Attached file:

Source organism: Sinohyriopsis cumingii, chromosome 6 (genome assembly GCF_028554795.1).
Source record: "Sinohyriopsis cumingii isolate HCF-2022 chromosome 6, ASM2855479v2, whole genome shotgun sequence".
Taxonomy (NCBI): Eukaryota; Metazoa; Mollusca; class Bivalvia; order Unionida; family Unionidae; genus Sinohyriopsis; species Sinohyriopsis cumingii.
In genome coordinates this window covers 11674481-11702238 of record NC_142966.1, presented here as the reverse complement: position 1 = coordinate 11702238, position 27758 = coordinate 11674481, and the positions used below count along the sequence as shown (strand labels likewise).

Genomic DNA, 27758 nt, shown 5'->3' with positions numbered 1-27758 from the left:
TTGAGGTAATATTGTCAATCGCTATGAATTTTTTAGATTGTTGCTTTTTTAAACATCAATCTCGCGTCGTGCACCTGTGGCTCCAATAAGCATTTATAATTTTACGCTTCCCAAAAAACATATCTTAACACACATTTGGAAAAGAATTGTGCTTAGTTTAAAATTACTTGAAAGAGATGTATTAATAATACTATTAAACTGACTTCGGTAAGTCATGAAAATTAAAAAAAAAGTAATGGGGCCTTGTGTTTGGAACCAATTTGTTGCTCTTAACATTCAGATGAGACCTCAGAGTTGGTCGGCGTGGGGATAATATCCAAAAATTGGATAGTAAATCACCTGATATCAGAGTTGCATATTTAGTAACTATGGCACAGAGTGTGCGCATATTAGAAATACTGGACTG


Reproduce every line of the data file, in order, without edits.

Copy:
Source organism: Sinohyriopsis cumingii, chromosome 6 (genome assembly GCF_028554795.1).
Source record: "Sinohyriopsis cumingii isolate HCF-2022 chromosome 6, ASM2855479v2, whole genome shotgun sequence".
Taxonomy (NCBI): Eukaryota; Metazoa; Mollusca; class Bivalvia; order Unionida; family Unionidae; genus Sinohyriopsis; species Sinohyriopsis cumingii.
In genome coordinates this window covers 11674481-11702238 of record NC_142966.1, presented here as the reverse complement: position 1 = coordinate 11702238, position 27758 = coordinate 11674481, and the positions used below count along the sequence as shown (strand labels likewise).

Genomic DNA, 27758 nt, shown 5'->3' with positions numbered 1-27758 from the left:
TTGAGGTAATATTGTCAATCGCTATGAATTTTTTAGATTGTTGCTTTTTTAAACATCAATCTCGCGTCGTGCACCTGTGGCTCCAATAAGCATTTATAATTTTACGCTTCCCAAAAAACATATCTTAACACACATTTGGAAAAGAATTGTGCTTAGTTTAAAATTACTTGAAAGAGATGTATTAATAATACTATTAAACTGACTTCGGTAAGTCATGAAAATTAAAAAAAAAGTAATGGGGCCTTGTGTTTGGAACCAATTTGTTGCTCTTAACATTCAGATGAGACCTCAGAGTTGGTCGGCGTGGGGATAATATCCAAAAATTGGATAGTAAATCACCTGATATCAGAGTTGCATATTTAGTAACTATGGCACAGAGTGTGCGCATATTAGAAATACTGGACTG